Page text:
It means the drought that leaves fields fallow and unable to be farmed. It means the heavy downpours that can lead to a massive erosion of nutrient-rich topsoil. And in Africa, where it is the major employer and where food security remains fragile – one person in four is undernourished – it means a disruptive megatrend that is poised to wreak havoc across communities large and small, and is already starting to do so.
The tide is beginning to turn, however. Led by the Moroccan government and backed by a large coalition of African countries, development finance institutions, NGOs and the private sector, Triple-A has taken root in the climate change agenda. So much so that, towards the end of COP22, the then UN secretary-general, Ban Ki-moon, and King Mohammed VI of Morocco made speeches in support of the initiative. The King cited the risks Africa faces, including the 10 million people who have already been turned into climate refugees, and asked other African nations to join Morocco in undertaking large-scale transnational adaptation projects.
The challenge now is to use the visibility created by Triple-A to get the money flowing faster. The agricultural adaptation projects that are most urgently needed – those that address the consequences of rising temperatures for the continent’s soil, water and irrigation systems – still aren’t seen as good investments by the people who control climate funds. Partly this might be down to cross-border political instability but, equally, African countries also need to design their climate-related agriculture projects in ways that lower the risks and increase the returns.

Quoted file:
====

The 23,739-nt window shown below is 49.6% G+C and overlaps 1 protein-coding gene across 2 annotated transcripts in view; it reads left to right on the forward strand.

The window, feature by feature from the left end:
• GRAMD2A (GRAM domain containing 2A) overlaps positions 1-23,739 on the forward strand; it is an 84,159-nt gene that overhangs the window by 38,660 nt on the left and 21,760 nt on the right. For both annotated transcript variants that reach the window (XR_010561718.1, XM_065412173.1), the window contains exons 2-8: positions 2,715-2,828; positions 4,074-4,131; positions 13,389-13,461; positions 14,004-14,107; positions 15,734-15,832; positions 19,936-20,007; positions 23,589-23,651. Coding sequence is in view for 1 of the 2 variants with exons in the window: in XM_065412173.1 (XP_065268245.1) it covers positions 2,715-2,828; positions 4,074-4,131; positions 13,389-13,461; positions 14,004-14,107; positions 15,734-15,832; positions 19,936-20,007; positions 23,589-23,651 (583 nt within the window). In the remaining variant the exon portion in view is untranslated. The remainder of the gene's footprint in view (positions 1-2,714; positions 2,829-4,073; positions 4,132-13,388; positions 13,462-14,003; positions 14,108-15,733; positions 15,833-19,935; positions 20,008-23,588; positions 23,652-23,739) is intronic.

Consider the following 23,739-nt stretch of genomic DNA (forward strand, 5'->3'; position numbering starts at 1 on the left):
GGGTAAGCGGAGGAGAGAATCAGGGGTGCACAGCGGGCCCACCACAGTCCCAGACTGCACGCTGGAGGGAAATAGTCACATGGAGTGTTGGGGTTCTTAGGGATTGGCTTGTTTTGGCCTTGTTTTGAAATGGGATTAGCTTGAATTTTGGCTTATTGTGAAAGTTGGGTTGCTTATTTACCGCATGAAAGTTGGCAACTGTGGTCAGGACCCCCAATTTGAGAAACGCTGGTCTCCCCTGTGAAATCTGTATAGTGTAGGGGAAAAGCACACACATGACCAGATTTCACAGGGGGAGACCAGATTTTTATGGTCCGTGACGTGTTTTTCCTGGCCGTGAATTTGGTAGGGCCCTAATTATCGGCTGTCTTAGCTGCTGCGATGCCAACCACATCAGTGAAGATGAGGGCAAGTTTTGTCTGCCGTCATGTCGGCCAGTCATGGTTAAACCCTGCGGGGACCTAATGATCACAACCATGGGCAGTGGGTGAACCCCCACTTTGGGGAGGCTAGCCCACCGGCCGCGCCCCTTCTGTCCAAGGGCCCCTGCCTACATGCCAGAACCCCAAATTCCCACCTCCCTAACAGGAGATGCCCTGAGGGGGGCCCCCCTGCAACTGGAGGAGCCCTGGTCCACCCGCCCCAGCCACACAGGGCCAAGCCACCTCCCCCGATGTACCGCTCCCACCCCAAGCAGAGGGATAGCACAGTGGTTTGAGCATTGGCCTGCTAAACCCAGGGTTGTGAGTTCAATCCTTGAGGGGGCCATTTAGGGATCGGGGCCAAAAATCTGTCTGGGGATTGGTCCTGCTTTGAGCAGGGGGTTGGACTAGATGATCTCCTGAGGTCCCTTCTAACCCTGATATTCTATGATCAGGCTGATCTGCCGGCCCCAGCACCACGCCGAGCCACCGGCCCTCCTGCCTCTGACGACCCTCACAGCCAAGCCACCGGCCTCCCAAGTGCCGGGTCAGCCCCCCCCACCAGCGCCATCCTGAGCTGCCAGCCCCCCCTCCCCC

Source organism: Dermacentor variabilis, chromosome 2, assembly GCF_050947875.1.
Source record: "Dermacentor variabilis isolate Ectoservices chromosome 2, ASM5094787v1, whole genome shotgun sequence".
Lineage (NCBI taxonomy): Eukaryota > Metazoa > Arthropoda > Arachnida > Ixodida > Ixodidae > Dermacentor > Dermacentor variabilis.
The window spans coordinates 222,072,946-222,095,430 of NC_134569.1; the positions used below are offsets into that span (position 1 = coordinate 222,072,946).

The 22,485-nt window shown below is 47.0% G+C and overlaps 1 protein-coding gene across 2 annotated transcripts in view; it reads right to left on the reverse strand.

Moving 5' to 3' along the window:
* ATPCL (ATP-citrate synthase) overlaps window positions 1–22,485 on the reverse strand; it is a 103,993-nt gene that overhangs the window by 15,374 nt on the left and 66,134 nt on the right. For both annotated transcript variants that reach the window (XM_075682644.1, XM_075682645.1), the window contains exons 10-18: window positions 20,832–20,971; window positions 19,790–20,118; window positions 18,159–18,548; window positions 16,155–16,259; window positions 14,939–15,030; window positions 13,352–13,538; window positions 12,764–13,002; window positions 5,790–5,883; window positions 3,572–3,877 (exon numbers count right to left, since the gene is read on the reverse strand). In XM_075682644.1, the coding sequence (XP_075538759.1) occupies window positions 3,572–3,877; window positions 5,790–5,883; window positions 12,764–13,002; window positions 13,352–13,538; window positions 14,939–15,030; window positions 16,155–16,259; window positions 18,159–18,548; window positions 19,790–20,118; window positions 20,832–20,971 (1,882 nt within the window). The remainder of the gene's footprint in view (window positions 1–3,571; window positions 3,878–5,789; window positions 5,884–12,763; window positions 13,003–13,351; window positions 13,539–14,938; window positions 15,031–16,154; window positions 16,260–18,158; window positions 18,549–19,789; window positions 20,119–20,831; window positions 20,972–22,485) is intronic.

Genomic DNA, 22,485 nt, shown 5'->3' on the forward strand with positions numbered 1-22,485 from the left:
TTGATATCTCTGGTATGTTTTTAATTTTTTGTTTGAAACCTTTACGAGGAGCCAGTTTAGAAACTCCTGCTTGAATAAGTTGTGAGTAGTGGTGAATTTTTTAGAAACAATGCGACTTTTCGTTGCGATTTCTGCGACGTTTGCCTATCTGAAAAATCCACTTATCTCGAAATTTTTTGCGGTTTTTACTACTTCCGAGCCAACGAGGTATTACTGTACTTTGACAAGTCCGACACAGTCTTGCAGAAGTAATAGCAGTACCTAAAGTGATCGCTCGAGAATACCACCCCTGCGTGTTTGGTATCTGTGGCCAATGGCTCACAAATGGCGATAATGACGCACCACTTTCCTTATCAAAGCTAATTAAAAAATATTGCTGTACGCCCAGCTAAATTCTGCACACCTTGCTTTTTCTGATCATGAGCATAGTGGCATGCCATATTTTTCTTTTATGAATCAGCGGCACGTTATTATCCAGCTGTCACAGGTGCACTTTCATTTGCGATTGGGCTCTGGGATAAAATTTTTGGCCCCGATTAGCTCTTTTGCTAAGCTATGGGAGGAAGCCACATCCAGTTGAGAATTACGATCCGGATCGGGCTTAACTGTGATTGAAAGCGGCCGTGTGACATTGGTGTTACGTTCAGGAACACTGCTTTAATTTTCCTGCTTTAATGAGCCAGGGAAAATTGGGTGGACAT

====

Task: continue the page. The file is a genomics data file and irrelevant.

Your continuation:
Eyes on Africa
Adapting Africa’s agriculture and building resilience to climate change is no overnight job. The challenges took years to form and are likely to take years to resolve. The progress of recent months, however, suggests that a corner has been turned. It is now up to all of us to ensure that this momentum does not evaporate into thin, global warming-fuelled air.
After all, when it comes to global challenges like climate change, Africa’s farmers are hardly the only ones to have a stake in the outcome.
- COP22 and beyond: protecting Africa’s agriculture from climate change. Patrick Dupoux explains why policymakers need to divert climate change resources from mitigation efforts to adaptation projects
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- COP21: what’s next? The COP21 accord is a huge step forward in the fight against climate change, says Larry Kamener. But questions remain over its future impact
- Paris match. UNDP chief Helen Clark explains why the outcome of the COP21 climate change talks is crucial
- Temperatures rising. The World Bank Group has recognised the importance of addressing climate change to achieve its development objectives. Here, one of its directors, James Close, tells us more about its approach
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- Turning the page. Progress and challenges abound in today’s Rwanda. Helping the country shake off its past and move into a prosperous future is the Africa Governance Initiative’s Tim Bromfield – he tells us his story